Five years ago if I said the name Epox, you would probably have asked "Who?". Now, if you mention Epox, just about everyone knows who you are taking about. Epox's most famous line of motherboards were the MVP3 PC100 Socket 7 line of motherboards supporting its own AGP 2x slot. What really put Epox on the map was to have the first Slot A KX133 motherboard out in the market two weeks before anyone else did. This sparked a lot of hungry Athlon Slot A users to buy Epox's EP-7KXA motherboard. While this board did have its share of problems, it was a rather large success for Epox.
With AMD's release of the Socket 462 CPU, Epox were first in again with the EP-8KTA. After the discovery of the L1 Bridge overclocking trick, Epox released the EP-8KTA+. It had the exact layout of the 8KTA, only with the ability to change the clock multiplier.
After VIA released the 686B southbridge with ATA-100 IDE support, Epox took its successful 8KTA+ and replaced the 686A southbridge with the 686B southbridge to add ATA-100 support. This board was given the title EP-8KTA2.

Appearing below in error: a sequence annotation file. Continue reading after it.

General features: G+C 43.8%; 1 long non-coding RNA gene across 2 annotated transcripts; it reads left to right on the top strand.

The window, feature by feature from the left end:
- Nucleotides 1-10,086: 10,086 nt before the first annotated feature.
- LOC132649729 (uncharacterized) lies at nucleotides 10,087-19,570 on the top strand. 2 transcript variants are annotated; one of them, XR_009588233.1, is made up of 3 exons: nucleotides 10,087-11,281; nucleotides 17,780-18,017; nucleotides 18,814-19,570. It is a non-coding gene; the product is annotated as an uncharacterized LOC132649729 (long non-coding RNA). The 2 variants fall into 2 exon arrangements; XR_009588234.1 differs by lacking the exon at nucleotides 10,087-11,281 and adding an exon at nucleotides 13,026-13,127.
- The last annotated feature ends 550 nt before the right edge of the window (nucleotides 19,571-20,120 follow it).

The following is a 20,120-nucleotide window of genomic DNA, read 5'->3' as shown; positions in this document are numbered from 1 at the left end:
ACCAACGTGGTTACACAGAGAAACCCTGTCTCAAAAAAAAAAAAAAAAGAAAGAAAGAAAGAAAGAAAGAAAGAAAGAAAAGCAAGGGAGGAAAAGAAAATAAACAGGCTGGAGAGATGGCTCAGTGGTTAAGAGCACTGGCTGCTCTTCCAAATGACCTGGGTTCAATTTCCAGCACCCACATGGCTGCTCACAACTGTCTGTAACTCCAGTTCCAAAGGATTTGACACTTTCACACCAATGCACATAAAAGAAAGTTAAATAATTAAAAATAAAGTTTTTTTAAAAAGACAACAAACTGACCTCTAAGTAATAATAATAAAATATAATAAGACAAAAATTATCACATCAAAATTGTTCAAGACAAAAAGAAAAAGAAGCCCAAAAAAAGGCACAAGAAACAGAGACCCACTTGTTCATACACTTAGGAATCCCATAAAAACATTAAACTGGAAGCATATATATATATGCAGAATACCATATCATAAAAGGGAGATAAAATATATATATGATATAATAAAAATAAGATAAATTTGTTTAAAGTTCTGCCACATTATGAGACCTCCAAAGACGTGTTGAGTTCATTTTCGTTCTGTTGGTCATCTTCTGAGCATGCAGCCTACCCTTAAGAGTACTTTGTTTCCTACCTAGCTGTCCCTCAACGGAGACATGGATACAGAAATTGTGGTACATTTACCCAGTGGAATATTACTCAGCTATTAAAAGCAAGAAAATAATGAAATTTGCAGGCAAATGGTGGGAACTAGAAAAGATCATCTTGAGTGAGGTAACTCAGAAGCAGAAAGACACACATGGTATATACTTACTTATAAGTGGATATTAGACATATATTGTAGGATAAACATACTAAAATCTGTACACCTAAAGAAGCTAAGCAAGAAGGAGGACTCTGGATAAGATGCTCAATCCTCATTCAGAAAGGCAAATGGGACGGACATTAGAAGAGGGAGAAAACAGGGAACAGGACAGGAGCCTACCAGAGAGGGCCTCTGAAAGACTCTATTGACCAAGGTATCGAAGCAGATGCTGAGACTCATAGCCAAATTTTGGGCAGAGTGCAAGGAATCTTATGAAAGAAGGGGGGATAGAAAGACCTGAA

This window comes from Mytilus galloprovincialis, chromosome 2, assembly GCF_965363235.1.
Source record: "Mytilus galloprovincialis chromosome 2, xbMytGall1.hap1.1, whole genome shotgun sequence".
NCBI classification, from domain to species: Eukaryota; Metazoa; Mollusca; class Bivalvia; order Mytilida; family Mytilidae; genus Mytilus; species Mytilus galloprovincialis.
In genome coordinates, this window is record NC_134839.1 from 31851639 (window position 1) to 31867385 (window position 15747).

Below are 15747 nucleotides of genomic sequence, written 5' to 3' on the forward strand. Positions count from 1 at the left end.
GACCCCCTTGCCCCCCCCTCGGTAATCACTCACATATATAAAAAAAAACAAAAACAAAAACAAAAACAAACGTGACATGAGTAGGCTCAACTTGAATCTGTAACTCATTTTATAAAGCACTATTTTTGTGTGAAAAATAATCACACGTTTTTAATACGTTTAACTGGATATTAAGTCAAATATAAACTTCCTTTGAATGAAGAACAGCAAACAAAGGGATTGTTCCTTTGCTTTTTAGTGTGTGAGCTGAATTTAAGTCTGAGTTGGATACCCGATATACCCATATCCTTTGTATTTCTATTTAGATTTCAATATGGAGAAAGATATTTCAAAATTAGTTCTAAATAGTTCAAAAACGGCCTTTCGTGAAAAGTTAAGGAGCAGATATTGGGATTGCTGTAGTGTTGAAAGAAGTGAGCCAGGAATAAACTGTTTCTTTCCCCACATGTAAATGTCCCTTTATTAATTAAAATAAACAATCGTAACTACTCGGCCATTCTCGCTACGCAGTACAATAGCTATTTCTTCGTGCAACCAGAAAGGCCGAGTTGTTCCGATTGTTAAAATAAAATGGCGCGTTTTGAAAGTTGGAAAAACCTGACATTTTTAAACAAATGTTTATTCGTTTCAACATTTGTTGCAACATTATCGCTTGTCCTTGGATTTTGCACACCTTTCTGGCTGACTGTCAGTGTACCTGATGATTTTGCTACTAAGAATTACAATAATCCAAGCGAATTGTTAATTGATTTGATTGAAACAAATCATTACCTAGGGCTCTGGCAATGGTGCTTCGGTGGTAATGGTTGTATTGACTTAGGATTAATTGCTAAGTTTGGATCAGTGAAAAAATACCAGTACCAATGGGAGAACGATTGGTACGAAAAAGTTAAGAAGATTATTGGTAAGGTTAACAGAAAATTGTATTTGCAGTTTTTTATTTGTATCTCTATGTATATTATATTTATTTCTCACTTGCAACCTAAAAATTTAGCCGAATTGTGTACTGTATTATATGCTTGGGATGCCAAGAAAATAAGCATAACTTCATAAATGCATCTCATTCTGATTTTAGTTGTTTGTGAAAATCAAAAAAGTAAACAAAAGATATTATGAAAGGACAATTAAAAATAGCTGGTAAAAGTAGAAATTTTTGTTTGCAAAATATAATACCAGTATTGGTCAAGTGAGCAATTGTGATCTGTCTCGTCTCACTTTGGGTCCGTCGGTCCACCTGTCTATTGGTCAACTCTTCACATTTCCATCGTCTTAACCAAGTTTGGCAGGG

Again, VIA made changes to its line, adding the KT133A chipset with 266Mhz FSB support, and again Epox took up the initative with the 8KTA3 and 8KTA3+. The expansion layout of the 8KTA3 was almost identical to the 8KTA2. The major differences were the addition of a POST debug card, ATA-100 RAID (8KTA3+ only), an extra DIMM slot to make four SDRAM slots, and the KT133 chipset was replaced with the KT133A.
Now with the introduction of the DDR chipset, Epox already has two DDR motherboards for AMD Athlon; the Epox 8K7A and the 8KHA. We will be reviewing the latter.
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